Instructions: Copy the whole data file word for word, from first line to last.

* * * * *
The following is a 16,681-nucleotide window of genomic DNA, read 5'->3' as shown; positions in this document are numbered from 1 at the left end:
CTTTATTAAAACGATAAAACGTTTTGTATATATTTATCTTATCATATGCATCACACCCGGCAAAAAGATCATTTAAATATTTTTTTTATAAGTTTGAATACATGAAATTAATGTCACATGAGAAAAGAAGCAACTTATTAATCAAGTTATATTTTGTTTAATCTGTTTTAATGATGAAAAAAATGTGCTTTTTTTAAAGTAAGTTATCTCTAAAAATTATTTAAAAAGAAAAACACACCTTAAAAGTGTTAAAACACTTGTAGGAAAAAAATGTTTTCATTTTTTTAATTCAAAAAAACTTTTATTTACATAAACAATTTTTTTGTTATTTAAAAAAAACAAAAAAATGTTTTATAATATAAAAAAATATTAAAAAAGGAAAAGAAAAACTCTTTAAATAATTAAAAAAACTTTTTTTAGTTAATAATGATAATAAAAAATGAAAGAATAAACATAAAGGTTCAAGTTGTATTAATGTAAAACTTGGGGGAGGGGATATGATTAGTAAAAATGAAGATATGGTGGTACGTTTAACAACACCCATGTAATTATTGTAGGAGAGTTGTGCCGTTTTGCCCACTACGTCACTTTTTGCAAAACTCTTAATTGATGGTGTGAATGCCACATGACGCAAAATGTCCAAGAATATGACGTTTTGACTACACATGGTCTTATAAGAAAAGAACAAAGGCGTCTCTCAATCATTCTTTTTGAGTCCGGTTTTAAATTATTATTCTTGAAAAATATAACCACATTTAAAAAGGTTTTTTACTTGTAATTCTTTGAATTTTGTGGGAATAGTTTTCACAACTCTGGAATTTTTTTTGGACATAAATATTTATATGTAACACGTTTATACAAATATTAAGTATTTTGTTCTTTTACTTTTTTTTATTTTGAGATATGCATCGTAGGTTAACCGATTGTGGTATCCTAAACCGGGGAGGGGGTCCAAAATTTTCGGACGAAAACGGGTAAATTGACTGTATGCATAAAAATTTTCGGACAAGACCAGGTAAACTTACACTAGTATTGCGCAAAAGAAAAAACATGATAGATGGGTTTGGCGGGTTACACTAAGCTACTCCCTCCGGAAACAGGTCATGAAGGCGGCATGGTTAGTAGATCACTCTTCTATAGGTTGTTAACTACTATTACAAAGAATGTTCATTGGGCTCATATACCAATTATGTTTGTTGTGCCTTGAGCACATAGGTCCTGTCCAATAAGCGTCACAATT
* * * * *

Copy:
The following is a 16,681-nucleotide window of genomic DNA, read 5'->3' as shown; positions in this document are numbered from 1 at the left end:
CTTTATTAAAACGATAAAACGTTTTGTATATATTTATCTTATCATATGCATCACACCCGGCAAAAAGATCATTTAAATATTTTTTTTATAAGTTTGAATACATGAAATTAATGTCACATGAGAAAAGAAGCAACTTATTAATCAAGTTATATTTTGTTTAATCTGTTTTAATGATGAAAAAAATGTGCTTTTTTTAAAGTAAGTTATCTCTAAAAATTATTTAAAAAGAAAAACACACCTTAAAAGTGTTAAAACACTTGTAGGAAAAAAATGTTTTCATTTTTTTAATTCAAAAAAACTTTTATTTACATAAACAATTTTTTTGTTATTTAAAAAAAACAAAAAAATGTTTTATAATATAAAAAAATATTAAAAAAGGAAAAGAAAAACTCTTTAAATAATTAAAAAAACTTTTTTTAGTTAATAATGATAATAAAAAATGAAAGAATAAACATAAAGGTTCAAGTTGTATTAATGTAAAACTTGGGGGAGGGGATATGATTAGTAAAAATGAAGATATGGTGGTACGTTTAACAACACCCATGTAATTATTGTAGGAGAGTTGTGCCGTTTTGCCCACTACGTCACTTTTTGCAAAACTCTTAATTGATGGTGTGAATGCCACATGACGCAAAATGTCCAAGAATATGACGTTTTGACTACACATGGTCTTATAAGAAAAGAACAAAGGCGTCTCTCAATCATTCTTTTTGAGTCCGGTTTTAAATTATTATTCTTGAAAAATATAACCACATTTAAAAAGGTTTTTTACTTGTAATTCTTTGAATTTTGTGGGAATAGTTTTCACAACTCTGGAATTTTTTTTGGACATAAATATTTATATGTAACACGTTTATACAAATATTAAGTATTTTGTTCTTTTACTTTTTTTTATTTTGAGATATGCATCGTAGGTTAACCGATTGTGGTATCCTAAACCGGGGAGGGGGTCCAAAATTTTCGGACGAAAACGGGTAAATTGACTGTATGCATAAAAATTTTCGGACAAGACCAGGTAAACTTACACTAGTATTGCGCAAAAGAAAAAACATGATAGATGGGTTTGGCGGGTTACACTAAGCTACTCCCTCCGGAAACAGGTCATGAAGGCGGCATGGTTAGTAGATCACTCTTCTATAGGTTGTTAACTACTATTACAAAGAATGTTCATTGGGCTCATATACCAATTATGTTTGTTGTGCCTTGAGCACATAGGTCCTGTCCAATAAGCGTCACAATT